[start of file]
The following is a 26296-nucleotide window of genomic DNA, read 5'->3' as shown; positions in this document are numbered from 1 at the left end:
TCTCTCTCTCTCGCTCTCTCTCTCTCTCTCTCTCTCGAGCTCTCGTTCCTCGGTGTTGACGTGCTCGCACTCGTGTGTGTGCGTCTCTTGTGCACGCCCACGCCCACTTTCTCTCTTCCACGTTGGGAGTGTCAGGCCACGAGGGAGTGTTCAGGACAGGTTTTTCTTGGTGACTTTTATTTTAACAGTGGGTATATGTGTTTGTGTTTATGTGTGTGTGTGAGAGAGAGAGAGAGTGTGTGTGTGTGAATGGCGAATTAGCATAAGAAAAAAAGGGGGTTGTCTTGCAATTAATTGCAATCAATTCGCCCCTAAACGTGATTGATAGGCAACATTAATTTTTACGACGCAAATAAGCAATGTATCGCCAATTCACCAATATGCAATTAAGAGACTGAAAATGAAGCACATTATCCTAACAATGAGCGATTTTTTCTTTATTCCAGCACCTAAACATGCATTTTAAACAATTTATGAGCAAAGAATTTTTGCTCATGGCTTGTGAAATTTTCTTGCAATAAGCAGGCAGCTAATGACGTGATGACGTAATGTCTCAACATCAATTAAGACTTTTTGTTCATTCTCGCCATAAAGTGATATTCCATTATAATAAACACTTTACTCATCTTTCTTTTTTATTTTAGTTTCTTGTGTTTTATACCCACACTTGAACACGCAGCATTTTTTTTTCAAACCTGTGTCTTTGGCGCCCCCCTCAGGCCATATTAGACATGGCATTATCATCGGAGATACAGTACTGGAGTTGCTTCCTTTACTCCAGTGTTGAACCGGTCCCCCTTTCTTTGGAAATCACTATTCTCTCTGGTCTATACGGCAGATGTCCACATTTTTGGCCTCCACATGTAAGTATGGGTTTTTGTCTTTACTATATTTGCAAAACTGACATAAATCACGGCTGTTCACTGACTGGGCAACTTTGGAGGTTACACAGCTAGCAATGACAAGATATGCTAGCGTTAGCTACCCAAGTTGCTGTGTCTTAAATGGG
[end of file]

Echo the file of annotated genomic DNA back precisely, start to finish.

The following is a 26296-nucleotide window of genomic DNA, read 5'->3' as shown; positions in this document are numbered from 1 at the left end:
TCTCTCTCTCTCGCTCTCTCTCTCTCTCTCTCTCTCGAGCTCTCGTTCCTCGGTGTTGACGTGCTCGCACTCGTGTGTGTGCGTCTCTTGTGCACGCCCACGCCCACTTTCTCTCTTCCACGTTGGGAGTGTCAGGCCACGAGGGAGTGTTCAGGACAGGTTTTTCTTGGTGACTTTTATTTTAACAGTGGGTATATGTGTTTGTGTTTATGTGTGTGTGTGAGAGAGAGAGAGAGTGTGTGTGTGTGAATGGCGAATTAGCATAAGAAAAAAAGGGGGTTGTCTTGCAATTAATTGCAATCAATTCGCCCCTAAACGTGATTGATAGGCAACATTAATTTTTACGACGCAAATAAGCAATGTATCGCCAATTCACCAATATGCAATTAAGAGACTGAAAATGAAGCACATTATCCTAACAATGAGCGATTTTTTCTTTATTCCAGCACCTAAACATGCATTTTAAACAATTTATGAGCAAAGAATTTTTGCTCATGGCTTGTGAAATTTTCTTGCAATAAGCAGGCAGCTAATGACGTGATGACGTAATGTCTCAACATCAATTAAGACTTTTTGTTCATTCTCGCCATAAAGTGATATTCCATTATAATAAACACTTTACTCATCTTTCTTTTTTATTTTAGTTTCTTGTGTTTTATACCCACACTTGAACACGCAGCATTTTTTTTTCAAACCTGTGTCTTTGGCGCCCCCCTCAGGCCATATTAGACATGGCATTATCATCGGAGATACAGTACTGGAGTTGCTTCCTTTACTCCAGTGTTGAACCGGTCCCCCTTTCTTTGGAAATCACTATTCTCTCTGGTCTATACGGCAGATGTCCACATTTTTGGCCTCCACATGTAAGTATGGGTTTTTGTCTTTACTATATTTGCAAAACTGACATAAATCACGGCTGTTCACTGACTGGGCAACTTTGGAGGTTACACAGCTAGCAATGACAAGATATGCTAGCGTTAGCTACCCAAGTTGCTGTGTCTTAAATGGG